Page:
Experience Architecture: The End of Social Media 1.0?

Audience of audiences

 Altimeter Group's Brian Solis  is someone we've talked about before on this blog and who often provides great thought leadership on how to engage your customers on the social web.  It is worth flicking through this presentation (below) he gave recently in London, a version of which I saw at a LinkedIn event in Sydney in September (you can watch the video here).  It provides an interesting view of how Social Engagement between brands and their customers is evolving and illustrates the dangers of resting on your Social laurels for too long.

There's a lot of great value to be had from this presentation, beginning with the idea that too many brands track their Social success by using "vanity stats" such as *Like*s and <follow>s when in reality, only true engagement - comments and real conversation - can equate to anything meaningful.  

He then makes the interesting point about the perception gap that exists between marketeers and their customers.  He points to research that demonstrates a howling disconect: "76 per cent of marketers think they know what their customer want; however only 36 per cent of marketers had asked their customer what they want." (Slide 10)

More generally he talks about how Social Media 1.0 is currently in the business of 1-way traffic; marketeers simply transposing their previous methodology onto a new medium without understanding the nature of this new medium.  Because Social is about conversation, he says, endless posting and bombarding the Social customer with scheduled content simply will not work.  Users are turning off brands that wear out the Social welcome mat.  He points to Exact Target research in the UK (slide 11) that tells us that the main reason why people *Unlike* brands is reptitive, boring content - and too much of it!

But perhaps the most important point he addresses is the new role Marketeers must adapt to which is to become an "Experience Architect".  Because brand is no longer what the marketing department defines it to be, but instead the sum of the Social conversations about it. Marketeers now need to work to ensure that every experience of the brand - every customer touch point - is consistent with the brand is meant to represent.  As The Connected Customer listens more carfully to what peers say than what the brand says, ensuring that the experience is consistent - and that what is shared is positive - is surely a more important investment than TV Commercials.  No one is listening to the ads on TV anymore!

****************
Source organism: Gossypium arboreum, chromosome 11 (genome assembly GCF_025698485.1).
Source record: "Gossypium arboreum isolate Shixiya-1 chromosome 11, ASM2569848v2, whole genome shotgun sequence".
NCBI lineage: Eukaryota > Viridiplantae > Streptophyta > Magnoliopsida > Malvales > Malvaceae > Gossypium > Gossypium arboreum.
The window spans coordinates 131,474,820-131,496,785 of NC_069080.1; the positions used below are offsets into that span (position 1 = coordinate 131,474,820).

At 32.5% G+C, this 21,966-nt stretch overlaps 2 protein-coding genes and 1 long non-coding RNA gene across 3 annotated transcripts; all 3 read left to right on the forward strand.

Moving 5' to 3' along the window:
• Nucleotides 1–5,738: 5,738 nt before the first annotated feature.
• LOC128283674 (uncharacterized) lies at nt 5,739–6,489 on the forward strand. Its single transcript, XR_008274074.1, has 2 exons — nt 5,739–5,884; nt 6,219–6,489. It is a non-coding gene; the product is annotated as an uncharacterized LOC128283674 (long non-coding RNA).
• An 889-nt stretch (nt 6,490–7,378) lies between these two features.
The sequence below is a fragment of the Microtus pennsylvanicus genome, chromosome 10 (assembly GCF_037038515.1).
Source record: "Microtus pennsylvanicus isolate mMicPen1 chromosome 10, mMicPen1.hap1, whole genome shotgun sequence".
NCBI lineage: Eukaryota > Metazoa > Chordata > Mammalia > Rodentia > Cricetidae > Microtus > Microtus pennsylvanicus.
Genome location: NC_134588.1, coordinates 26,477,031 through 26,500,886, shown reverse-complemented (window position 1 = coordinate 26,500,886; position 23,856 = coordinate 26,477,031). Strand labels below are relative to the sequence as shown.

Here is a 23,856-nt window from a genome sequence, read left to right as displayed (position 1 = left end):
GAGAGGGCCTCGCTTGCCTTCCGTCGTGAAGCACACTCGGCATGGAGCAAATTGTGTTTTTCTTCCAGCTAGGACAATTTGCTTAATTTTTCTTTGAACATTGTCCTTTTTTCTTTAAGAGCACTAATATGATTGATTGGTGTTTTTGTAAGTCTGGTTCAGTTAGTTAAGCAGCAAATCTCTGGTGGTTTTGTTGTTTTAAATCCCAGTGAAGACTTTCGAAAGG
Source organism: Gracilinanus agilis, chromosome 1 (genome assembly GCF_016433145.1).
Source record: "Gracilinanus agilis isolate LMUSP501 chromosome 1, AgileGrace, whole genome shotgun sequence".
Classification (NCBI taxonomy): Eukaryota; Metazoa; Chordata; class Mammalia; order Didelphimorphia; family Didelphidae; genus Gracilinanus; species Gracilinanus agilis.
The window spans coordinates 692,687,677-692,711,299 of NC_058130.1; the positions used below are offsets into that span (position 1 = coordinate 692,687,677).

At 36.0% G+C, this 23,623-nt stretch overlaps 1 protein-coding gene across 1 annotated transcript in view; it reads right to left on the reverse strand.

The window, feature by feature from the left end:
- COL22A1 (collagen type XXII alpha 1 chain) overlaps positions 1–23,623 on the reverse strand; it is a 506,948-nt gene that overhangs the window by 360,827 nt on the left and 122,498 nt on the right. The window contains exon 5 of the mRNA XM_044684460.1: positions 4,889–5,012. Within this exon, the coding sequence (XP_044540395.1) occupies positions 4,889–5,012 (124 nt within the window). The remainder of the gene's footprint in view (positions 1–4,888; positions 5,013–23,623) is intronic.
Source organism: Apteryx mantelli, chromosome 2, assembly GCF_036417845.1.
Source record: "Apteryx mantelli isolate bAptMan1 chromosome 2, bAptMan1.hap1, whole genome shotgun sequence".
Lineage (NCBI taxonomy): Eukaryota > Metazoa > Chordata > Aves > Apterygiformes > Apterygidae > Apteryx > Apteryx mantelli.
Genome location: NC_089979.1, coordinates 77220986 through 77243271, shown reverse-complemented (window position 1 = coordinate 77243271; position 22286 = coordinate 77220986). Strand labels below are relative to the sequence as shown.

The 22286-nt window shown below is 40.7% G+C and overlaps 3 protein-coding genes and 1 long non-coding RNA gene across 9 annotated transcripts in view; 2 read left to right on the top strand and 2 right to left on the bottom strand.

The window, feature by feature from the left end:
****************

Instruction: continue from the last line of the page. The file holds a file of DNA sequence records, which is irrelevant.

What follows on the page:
So Marketeers must address every aspect of how the company interacts with the customer.  By way of an excellent example he broke out a classic - and very illustrative example (slide 32).  Companies often invest a great deal in a QR code that takes people to a web site that isn't optimised for a mobile phone.  The marketeer will most likely say "web site is not my department".  Solis's emphatic point was that it is Marketing's Department.  Every touch point with the customer is Marketing's Department.

But perhaps most powerfully he reminds us that when you engage an audience, you engage an "audience of audiences" - as each social consumer has their own audience of networked consumers with whom they might share their experience of your brand.  Marketeers cannot control how that experience is shared, only what that experience might be.  But using monitoring tools becomes all the more important to better understand how that experience is perceived so that it can be adapted.  

For more on how to develop your Social Marketing Strategy, check out this blog post at the Marketing Cloud Blog: "60 Smart Social Media Marketing Tips."